Sunday, 20 March 2016

Corvid Cornucopia

It's been a cold grey old weekend, ideal for staying indoors and watching the rugby yesterday. Today however I began to develop cabin fever, just as the clouds parted. Blue sky began to eradicate the grey blanket and sunshine filled the early evening sky. Thus just as the clock struck 4pm I headed over to the village for an hour.

I've been meaning to do this for a week or so as the rooks are in full nest building mode now. They're moving about the village this year, not sure if they've been disturbed or just fancy a change, but some quite young trees are being colonised quite rapidly. Driving through every day to work I've watched five nests occur in trees over the road in just a week and a couple of singles now occupy outlying trees, like sentries to the main garrison. I have a soft spot for all corvids and in those brief minutes as I cycled around the village, camera and binoculars swinging precariously, I managed to spy a good number of rook and jackdaw, carrion crow, 6 magpies together in a flock and a raven, which took me by surprise. We don't get many jays in this part of Somerset as most trees are ash and sycamore on the wet moor grassland but no matter, I was in my element.

There have been two rookeries around the village for years, about half a mile apart. One by the village hall (above and below) and one by Cedar Farm. A lot of activity today, jostling, calling, flying in with twigs, back out again to plunder,  with about half and half rook and jackdaws in the trees. I was surprised to see so many jackdaw pairs in amongst the rook nests but they offer mutual protection and as the jackdaws aren't nesting yet, why go elsewhere. Conserve your energy.

There were ten nests here and it was lovely to see the jackdaws noisily wheeling over the rookery too.
Just a few hundred yards away the new nests are being built and as I stopped my bike underneath the trees which can only be 20 years old, they noisily chastised me for disturbing them.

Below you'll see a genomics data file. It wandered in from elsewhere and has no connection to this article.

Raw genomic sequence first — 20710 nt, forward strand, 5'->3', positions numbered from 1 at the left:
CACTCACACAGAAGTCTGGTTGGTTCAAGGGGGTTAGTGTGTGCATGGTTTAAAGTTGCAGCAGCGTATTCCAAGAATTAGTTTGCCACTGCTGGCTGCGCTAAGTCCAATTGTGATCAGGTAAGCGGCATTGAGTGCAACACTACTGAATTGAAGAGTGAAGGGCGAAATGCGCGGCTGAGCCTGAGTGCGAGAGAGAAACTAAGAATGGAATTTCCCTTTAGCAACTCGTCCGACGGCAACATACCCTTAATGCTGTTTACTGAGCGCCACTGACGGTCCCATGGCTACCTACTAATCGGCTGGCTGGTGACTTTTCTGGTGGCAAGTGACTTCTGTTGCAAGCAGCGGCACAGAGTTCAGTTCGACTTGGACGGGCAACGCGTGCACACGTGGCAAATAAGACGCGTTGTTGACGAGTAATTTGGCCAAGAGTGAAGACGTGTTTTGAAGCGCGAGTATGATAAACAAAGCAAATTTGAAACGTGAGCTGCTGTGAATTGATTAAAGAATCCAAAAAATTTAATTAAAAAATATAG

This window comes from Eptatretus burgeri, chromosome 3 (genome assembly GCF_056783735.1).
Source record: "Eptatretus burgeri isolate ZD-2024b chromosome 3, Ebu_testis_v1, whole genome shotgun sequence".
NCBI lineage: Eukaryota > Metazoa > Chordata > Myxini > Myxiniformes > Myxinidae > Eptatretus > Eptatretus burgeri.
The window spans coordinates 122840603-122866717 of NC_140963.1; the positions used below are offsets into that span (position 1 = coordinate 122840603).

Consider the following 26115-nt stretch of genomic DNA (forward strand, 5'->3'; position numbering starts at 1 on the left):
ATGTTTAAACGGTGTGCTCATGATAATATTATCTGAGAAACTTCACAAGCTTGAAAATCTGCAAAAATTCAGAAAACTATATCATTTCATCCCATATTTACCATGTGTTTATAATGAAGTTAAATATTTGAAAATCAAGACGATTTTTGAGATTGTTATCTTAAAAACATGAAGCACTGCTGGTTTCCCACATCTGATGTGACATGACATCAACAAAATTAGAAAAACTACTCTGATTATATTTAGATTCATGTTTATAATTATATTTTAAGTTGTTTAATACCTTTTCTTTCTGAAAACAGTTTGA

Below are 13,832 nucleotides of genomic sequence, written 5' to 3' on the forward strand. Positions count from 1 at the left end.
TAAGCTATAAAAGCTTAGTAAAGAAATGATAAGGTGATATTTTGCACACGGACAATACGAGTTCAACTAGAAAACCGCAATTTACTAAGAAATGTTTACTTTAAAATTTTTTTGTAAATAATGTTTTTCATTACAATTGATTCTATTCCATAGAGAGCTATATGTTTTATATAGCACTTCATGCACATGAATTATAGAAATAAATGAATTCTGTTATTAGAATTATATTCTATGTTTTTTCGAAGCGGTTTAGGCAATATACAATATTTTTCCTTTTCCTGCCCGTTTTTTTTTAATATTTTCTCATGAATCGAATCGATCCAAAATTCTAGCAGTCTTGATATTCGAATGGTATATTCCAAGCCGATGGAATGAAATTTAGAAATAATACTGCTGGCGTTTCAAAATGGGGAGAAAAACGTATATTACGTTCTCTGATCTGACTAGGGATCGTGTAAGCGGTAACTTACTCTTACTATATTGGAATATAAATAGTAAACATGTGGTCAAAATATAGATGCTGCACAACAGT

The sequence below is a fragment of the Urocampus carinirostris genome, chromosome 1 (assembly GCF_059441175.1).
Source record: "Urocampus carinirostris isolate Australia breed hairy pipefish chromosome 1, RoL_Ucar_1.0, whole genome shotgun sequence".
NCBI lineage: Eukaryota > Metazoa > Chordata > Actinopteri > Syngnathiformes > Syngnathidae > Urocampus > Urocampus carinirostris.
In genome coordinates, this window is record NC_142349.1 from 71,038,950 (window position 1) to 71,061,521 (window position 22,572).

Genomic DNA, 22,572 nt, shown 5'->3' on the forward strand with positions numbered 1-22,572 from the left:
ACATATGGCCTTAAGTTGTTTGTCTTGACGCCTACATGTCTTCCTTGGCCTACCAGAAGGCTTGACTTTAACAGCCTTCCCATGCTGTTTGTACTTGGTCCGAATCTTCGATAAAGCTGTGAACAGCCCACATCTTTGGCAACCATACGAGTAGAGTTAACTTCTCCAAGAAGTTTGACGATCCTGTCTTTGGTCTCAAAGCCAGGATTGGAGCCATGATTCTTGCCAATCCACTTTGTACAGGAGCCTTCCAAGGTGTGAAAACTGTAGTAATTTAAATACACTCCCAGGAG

I cycled on into the village and passing Cedar Farm I hear a strange guttural sound, almost like someone is being strangled call. I recognised it instantly over the rooks relentless caw cawings... a raven. I watched a pair of ravens repeatedly barrel rolling last weekend over a copse at Tyntesfield and can therefore only assume they are nesting more frequently all around this area now. Ravens were always present in winter as they loafed about the coast a couple of miles away but in spring usually disappeared to the Mendips of South Wales both about 15 miles away as the raven flies.  Anyway this one was in the huge cedar that stands guard over the farm. As I listened the more familiar cronk cronk emerged from the dense foliage and it was off over the fields - just time for a quick record shot before it headed over to the coast. I heard it again ten minutes or so later but didn't see it. That cedar would be a perfect nest platform for the raven, whose nest is absolutely huge. My fingers are crossed.

Cedar farm is to the left of this image and the rookery, if that's the right term for a succession of nests that straggle out over three trees in the hedge line to the right (one of which as seen in the second image below)

What a lovely way to spend an hour on the Sunday of the Spring Equinox. In total I counted 33 rook nests. Back home I quickly sketched a map to show their location. The two single nests intrigue me as they are both about a quarter of a mile from any other nests. Outliers? young birds unsure of their position in the flock? I hope they do okay as one in particular had a carrion crow observing it. It's safety in numbers now that spring has arrived.